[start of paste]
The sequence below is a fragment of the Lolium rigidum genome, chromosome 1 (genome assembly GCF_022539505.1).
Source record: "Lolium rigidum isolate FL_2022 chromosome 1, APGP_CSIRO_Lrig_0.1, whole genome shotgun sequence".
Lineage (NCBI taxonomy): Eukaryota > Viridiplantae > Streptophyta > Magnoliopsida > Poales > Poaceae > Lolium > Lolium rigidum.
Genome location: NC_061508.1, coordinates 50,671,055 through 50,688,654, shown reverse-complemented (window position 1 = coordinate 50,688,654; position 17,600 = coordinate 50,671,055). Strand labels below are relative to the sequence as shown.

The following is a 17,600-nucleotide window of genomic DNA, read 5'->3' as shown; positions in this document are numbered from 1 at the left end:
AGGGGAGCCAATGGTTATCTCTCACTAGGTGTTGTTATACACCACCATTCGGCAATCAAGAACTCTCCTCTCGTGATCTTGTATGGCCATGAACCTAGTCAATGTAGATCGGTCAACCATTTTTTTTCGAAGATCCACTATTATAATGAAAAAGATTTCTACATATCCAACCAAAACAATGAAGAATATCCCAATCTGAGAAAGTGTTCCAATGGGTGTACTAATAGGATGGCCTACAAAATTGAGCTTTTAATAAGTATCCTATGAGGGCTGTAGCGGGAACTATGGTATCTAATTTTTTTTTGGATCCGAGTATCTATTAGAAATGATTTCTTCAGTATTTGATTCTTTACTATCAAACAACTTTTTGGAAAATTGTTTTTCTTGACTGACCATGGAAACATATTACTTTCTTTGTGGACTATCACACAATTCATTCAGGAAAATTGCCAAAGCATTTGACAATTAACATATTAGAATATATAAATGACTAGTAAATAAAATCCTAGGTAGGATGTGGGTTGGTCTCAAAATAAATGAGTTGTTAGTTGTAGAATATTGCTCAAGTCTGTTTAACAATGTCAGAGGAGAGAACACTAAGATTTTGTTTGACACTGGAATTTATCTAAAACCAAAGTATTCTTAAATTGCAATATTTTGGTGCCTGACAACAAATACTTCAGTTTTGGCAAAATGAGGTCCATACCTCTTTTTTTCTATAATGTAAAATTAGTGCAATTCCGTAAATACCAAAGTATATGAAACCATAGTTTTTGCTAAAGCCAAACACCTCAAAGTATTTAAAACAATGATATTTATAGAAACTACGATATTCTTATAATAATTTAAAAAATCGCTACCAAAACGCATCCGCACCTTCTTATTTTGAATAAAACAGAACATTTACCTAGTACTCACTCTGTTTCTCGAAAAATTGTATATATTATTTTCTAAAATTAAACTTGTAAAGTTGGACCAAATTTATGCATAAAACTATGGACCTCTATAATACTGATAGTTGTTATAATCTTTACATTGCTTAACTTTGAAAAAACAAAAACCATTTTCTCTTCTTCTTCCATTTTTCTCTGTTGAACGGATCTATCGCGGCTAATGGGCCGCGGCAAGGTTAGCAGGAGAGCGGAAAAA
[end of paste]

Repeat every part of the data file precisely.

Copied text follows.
The sequence below is a fragment of the Lolium rigidum genome, chromosome 1 (genome assembly GCF_022539505.1).
Source record: "Lolium rigidum isolate FL_2022 chromosome 1, APGP_CSIRO_Lrig_0.1, whole genome shotgun sequence".
Lineage (NCBI taxonomy): Eukaryota > Viridiplantae > Streptophyta > Magnoliopsida > Poales > Poaceae > Lolium > Lolium rigidum.
Genome location: NC_061508.1, coordinates 50,671,055 through 50,688,654, shown reverse-complemented (window position 1 = coordinate 50,688,654; position 17,600 = coordinate 50,671,055). Strand labels below are relative to the sequence as shown.

The following is a 17,600-nucleotide window of genomic DNA, read 5'->3' as shown; positions in this document are numbered from 1 at the left end:
AGGGGAGCCAATGGTTATCTCTCACTAGGTGTTGTTATACACCACCATTCGGCAATCAAGAACTCTCCTCTCGTGATCTTGTATGGCCATGAACCTAGTCAATGTAGATCGGTCAACCATTTTTTTTCGAAGATCCACTATTATAATGAAAAAGATTTCTACATATCCAACCAAAACAATGAAGAATATCCCAATCTGAGAAAGTGTTCCAATGGGTGTACTAATAGGATGGCCTACAAAATTGAGCTTTTAATAAGTATCCTATGAGGGCTGTAGCGGGAACTATGGTATCTAATTTTTTTTTGGATCCGAGTATCTATTAGAAATGATTTCTTCAGTATTTGATTCTTTACTATCAAACAACTTTTTGGAAAATTGTTTTTCTTGACTGACCATGGAAACATATTACTTTCTTTGTGGACTATCACACAATTCATTCAGGAAAATTGCCAAAGCATTTGACAATTAACATATTAGAATATATAAATGACTAGTAAATAAAATCCTAGGTAGGATGTGGGTTGGTCTCAAAATAAATGAGTTGTTAGTTGTAGAATATTGCTCAAGTCTGTTTAACAATGTCAGAGGAGAGAACACTAAGATTTTGTTTGACACTGGAATTTATCTAAAACCAAAGTATTCTTAAATTGCAATATTTTGGTGCCTGACAACAAATACTTCAGTTTTGGCAAAATGAGGTCCATACCTCTTTTTTTCTATAATGTAAAATTAGTGCAATTCCGTAAATACCAAAGTATATGAAACCATAGTTTTTGCTAAAGCCAAACACCTCAAAGTATTTAAAACAATGATATTTATAGAAACTACGATATTCTTATAATAATTTAAAAAATCGCTACCAAAACGCATCCGCACCTTCTTATTTTGAATAAAACAGAACATTTACCTAGTACTCACTCTGTTTCTCGAAAAATTGTATATATTATTTTCTAAAATTAAACTTGTAAAGTTGGACCAAATTTATGCATAAAACTATGGACCTCTATAATACTGATAGTTGTTATAATCTTTACATTGCTTAACTTTGAAAAAACAAAAACCATTTTCTCTTCTTCTTCCATTTTTCTCTGTTGAACGGATCTATCGCGGCTAATGGGCCGCGGCAAGGTTAGCAGGAGAGCGGAAAAA